|Specs at a glance: Lenovo ThinkPad Z13 Gen 1|
|Display||13.3-inch 1920×1200 touchscreen (170 PPI)|
|OS||Windows 11 Home|
|CPU||AMD Ryzen 7 Pro 6850U (eight cores)|
|RAM||16GB LPDDR5 6400 (soldered)|
|GPU||AMD Radeon 680M|
|Storage||512GB NVMe SSD|
|Networking||Wi-Fi 6E (802.11ax), Bluetooth 5.2|
|Ports||Two USB 4.0 Type-C|
|Size||7.86 x 11.59 x 0.55 inches (200 x 295 x 13.99 mm)|
|Weight||2.78 lbs (1.26 kg)|
|Price as reviewed||$1,852|
From the basic, boring E-series to the premium X-series, Lenovo’s ThinkPads rarely surprise you with their designs. By and large, they are intentionally unremarkable, with straightforward (and sometimes boxy) frames and unassuming black finishes.
So when Lenovo departs from this basic template, as it has for the new ThinkPad Z13 Gen 1, it’s worth talking about. The Z13 is recognizable as a ThinkPad, but it has eccentric flourishes like brushed gold accents and a vegan leather lid. There’s also a less-flashy gray aluminum version, if a business laptop with gold accents and vegan leather feels less “stylish” and more “dad’s midlife crisis” to you.
Hands-down the most impressive thing about the Z13 is its Ryzen 6000 CPU and integrated Radeon GPU. I began testing the Z13 at around the same time as I was being underwhelmed by the 12th-generation Intel processors in the Framework Laptop and Lenovo’s own X1 Carbon Gen 10, and the Ryzen CPU is just better than Intel’s by just about any conceivable metric. But my reaction to the laptop that has been built around this chip is more reserved.
Look and feel
The Z13 is less dogmatically ThinkPad-y than something like the X1 Carbon, and that starts with the materials. The recycled aluminum palm rest and bottom of our review model are familiar enough, but they lack the soft-touch coating that the Carbon has—on balance, I don’t mind this because the Z13 isn’t nearly as much of a fingerprint magnet as the Carbon is. The bronze-y highlights and faux-leather lid feel more like something you’d find in an HP laptop. But neither looks or feels bad, and the soft leather material didn’t scratch or scuff as easily as I was worried it would (at least in the short term).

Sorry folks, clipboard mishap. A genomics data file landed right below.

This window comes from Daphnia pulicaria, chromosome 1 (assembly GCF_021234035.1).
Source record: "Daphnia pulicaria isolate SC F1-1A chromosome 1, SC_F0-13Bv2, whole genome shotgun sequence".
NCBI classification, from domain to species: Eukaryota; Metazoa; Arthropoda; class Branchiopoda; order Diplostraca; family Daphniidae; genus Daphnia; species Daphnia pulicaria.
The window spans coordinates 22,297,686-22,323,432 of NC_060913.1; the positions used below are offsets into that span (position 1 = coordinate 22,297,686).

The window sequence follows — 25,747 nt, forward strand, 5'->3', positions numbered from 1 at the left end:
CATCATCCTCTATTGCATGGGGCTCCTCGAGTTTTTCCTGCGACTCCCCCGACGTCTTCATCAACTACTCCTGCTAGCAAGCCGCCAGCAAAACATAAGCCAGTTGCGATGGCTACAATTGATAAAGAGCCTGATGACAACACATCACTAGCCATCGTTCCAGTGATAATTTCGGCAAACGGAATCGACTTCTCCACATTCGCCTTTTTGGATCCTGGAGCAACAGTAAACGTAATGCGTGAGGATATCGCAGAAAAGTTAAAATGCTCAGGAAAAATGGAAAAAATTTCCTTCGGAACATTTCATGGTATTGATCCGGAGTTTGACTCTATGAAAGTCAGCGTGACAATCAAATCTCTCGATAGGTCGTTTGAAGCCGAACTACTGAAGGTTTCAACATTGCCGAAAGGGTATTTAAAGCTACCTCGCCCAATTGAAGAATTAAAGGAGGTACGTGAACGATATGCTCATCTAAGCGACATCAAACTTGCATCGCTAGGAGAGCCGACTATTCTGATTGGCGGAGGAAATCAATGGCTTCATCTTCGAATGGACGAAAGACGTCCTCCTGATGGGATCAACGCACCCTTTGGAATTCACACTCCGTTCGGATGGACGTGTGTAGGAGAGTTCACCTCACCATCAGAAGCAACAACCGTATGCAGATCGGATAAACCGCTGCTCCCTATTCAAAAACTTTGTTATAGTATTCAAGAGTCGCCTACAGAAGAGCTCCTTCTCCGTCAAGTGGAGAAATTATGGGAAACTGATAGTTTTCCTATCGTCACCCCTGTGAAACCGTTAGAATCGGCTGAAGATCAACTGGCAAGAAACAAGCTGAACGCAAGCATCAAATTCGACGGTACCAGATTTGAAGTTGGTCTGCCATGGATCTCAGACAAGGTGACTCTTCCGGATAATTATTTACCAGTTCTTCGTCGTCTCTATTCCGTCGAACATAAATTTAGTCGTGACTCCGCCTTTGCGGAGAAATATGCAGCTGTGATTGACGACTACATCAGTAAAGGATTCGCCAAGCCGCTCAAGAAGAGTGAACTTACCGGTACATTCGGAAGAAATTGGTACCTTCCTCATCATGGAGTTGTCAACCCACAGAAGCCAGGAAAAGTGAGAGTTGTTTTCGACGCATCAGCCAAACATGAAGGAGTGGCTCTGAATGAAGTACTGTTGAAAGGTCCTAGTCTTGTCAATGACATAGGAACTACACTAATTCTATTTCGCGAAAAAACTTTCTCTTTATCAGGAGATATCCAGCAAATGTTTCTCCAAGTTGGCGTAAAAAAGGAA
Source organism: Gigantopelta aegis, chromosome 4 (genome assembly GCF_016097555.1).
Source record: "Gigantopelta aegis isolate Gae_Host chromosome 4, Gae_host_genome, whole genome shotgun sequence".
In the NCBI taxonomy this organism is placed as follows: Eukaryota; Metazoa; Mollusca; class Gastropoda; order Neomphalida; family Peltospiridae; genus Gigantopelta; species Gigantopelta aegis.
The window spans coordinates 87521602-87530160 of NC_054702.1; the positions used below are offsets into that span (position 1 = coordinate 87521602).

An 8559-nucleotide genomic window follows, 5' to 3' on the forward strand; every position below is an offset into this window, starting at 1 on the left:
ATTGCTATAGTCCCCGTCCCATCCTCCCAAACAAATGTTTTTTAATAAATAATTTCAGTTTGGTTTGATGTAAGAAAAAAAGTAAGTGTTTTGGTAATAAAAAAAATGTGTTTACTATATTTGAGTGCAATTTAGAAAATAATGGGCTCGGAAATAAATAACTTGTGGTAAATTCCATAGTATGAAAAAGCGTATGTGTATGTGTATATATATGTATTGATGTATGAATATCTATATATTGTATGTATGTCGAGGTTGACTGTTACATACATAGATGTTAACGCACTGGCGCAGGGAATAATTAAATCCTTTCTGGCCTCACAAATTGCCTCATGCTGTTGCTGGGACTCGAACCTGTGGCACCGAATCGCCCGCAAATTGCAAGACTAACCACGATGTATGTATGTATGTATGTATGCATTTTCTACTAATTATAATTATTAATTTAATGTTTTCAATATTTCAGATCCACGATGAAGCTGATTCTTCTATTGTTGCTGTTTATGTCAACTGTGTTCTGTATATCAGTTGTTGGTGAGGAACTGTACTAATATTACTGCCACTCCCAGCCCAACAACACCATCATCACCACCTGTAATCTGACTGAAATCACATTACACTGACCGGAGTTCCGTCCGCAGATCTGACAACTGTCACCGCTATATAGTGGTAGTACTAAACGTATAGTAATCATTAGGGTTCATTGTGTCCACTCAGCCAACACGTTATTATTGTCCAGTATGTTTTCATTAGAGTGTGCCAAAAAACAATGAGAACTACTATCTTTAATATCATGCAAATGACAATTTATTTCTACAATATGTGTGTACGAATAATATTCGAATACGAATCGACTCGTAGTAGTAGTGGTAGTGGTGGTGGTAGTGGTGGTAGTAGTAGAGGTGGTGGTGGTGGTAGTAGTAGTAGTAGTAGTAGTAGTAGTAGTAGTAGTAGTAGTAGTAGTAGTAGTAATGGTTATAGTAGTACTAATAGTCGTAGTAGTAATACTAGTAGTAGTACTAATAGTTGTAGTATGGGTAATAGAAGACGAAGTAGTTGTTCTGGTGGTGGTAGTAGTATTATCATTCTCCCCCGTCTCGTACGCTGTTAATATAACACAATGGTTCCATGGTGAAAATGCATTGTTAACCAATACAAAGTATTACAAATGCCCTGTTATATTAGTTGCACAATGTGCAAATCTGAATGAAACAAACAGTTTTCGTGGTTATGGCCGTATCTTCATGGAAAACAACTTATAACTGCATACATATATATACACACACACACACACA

But once you get past the sturdy construction, some of the handy additions we like about other ThinkPads are either missing or diluted here. The webcam shutter in most ThinkPads is absent, and you only get a pair of USB 4 ports, one on each side (along with a headphone jack). That’s not a lot of ports, but it’s in line with what you get from a MacBook Air or MacBook Pro, and it’s actually better than what the newest Dell XPS 13 models (the 9315 and 9320) offer; they both drop their headphone jack for reasons defying explanation.
But by far the biggest disappointment is the keyboard. It certainly looks a lot like the standard ThinkPad keyboard, but compared to the one in the X1 Carbon (and most others I’ve used in the last few years), its key travel is much shallower, and its keys are much firmer. That combination of “firm but shallow” isn’t quite as bad as Apple’s failed butterfly keyboard experiment, but that’s the keyboard it reminds me the most of. And as with that keyboard, I got used to typing on the Z13, but I never loved it.
The Z13 is a physically smaller laptop than the X1 Carbon, so I could forgive it for having a worse keyboard in the interest of saving space, but the teeny-tiny ThinkPad X1 Nano also manages to fit a good, more traditional-feeling keyboard in a small laptop. It’s too bad, because better input devices would take the Z13 from the realm of “mostly good” to “really excellent.”